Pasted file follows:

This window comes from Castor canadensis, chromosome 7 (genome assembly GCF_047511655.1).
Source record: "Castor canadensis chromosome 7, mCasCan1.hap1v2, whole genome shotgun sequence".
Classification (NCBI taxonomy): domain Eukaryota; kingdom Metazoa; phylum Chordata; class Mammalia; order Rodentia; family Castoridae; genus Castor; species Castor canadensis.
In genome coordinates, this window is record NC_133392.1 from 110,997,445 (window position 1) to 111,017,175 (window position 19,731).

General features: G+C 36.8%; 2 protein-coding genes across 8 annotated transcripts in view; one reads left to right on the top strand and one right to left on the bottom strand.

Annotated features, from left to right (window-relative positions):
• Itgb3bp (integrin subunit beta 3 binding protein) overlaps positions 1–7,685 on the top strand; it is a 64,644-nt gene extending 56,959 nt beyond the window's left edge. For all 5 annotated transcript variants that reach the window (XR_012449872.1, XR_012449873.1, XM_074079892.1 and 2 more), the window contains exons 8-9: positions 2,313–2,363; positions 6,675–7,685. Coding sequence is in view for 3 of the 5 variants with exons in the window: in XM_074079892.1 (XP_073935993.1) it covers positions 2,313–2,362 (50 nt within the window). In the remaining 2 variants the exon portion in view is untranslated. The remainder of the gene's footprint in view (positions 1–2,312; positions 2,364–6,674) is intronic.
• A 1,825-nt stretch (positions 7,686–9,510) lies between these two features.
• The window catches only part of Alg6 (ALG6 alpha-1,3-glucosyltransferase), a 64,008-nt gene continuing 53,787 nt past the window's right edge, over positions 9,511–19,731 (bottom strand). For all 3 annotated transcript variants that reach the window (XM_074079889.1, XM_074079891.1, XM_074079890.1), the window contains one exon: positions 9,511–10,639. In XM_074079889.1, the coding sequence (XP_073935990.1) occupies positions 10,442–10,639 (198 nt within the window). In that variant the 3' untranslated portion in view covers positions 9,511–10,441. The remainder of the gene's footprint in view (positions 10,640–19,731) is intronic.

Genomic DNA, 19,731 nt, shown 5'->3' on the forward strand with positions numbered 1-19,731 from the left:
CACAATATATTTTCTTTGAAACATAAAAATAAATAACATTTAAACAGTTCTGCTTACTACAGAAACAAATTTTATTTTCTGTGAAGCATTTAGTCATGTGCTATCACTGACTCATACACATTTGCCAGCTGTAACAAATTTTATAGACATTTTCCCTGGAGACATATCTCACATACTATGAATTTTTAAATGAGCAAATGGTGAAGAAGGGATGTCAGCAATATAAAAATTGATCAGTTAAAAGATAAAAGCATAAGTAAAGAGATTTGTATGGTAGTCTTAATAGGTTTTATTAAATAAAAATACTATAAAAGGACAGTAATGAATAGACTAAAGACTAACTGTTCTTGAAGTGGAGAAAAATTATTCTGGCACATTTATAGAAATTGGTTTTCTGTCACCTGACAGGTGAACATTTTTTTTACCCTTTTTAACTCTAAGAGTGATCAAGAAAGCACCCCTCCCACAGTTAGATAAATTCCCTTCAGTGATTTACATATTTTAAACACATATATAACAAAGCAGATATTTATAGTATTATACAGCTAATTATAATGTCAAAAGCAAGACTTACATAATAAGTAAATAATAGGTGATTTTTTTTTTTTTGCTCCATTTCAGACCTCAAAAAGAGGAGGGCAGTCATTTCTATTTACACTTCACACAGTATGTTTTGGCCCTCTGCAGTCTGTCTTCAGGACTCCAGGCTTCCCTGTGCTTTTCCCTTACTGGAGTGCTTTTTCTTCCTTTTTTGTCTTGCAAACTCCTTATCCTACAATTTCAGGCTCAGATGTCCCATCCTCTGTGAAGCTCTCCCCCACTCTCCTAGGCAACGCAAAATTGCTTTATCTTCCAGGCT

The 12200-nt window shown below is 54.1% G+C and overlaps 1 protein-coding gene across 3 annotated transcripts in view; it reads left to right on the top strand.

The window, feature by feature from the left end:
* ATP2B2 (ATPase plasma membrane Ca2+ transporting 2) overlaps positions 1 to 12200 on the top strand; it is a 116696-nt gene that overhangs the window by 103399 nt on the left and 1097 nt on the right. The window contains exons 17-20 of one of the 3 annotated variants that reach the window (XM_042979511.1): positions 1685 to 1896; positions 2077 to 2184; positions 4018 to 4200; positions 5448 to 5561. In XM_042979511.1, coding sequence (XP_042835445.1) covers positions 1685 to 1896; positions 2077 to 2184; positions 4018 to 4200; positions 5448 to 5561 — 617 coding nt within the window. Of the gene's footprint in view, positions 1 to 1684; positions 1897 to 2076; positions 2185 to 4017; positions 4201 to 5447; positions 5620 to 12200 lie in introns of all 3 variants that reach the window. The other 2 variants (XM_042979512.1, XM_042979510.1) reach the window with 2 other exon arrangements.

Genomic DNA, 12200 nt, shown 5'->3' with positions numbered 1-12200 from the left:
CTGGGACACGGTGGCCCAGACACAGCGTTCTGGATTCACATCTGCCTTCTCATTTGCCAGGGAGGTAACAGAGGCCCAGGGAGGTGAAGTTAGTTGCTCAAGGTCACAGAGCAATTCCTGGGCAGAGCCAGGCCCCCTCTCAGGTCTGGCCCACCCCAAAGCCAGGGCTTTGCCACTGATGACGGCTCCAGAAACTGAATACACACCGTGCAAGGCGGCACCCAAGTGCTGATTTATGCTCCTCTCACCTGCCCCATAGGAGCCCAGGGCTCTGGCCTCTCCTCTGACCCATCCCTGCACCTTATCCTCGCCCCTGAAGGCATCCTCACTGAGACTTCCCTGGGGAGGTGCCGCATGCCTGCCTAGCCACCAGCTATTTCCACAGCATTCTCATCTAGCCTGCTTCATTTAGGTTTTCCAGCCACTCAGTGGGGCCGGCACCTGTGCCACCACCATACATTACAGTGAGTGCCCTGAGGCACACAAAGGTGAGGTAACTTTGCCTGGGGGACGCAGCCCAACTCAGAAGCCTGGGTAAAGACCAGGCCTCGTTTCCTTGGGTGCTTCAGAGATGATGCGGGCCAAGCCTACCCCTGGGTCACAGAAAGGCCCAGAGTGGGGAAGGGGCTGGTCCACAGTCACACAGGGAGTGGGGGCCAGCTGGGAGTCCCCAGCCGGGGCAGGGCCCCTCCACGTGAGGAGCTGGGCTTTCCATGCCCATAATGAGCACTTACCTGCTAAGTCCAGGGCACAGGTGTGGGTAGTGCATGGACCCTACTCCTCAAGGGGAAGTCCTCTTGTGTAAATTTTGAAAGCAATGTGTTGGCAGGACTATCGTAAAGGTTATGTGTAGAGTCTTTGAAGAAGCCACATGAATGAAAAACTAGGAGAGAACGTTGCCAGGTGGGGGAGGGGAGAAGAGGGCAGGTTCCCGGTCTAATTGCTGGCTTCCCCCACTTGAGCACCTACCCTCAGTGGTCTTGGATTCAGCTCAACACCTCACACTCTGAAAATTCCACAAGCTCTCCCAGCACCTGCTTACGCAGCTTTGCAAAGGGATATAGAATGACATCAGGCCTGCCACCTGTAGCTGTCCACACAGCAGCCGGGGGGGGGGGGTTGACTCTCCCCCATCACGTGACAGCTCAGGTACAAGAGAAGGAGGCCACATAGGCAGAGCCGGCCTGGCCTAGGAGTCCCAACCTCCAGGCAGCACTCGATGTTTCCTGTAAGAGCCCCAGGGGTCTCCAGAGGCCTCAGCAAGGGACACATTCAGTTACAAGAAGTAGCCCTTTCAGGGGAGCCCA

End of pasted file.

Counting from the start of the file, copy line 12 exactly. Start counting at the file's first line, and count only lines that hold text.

The 12200-nt window shown below is 54.1% G+C and overlaps 1 protein-coding gene across 3 annotated transcripts in view; it reads left to right on the top strand.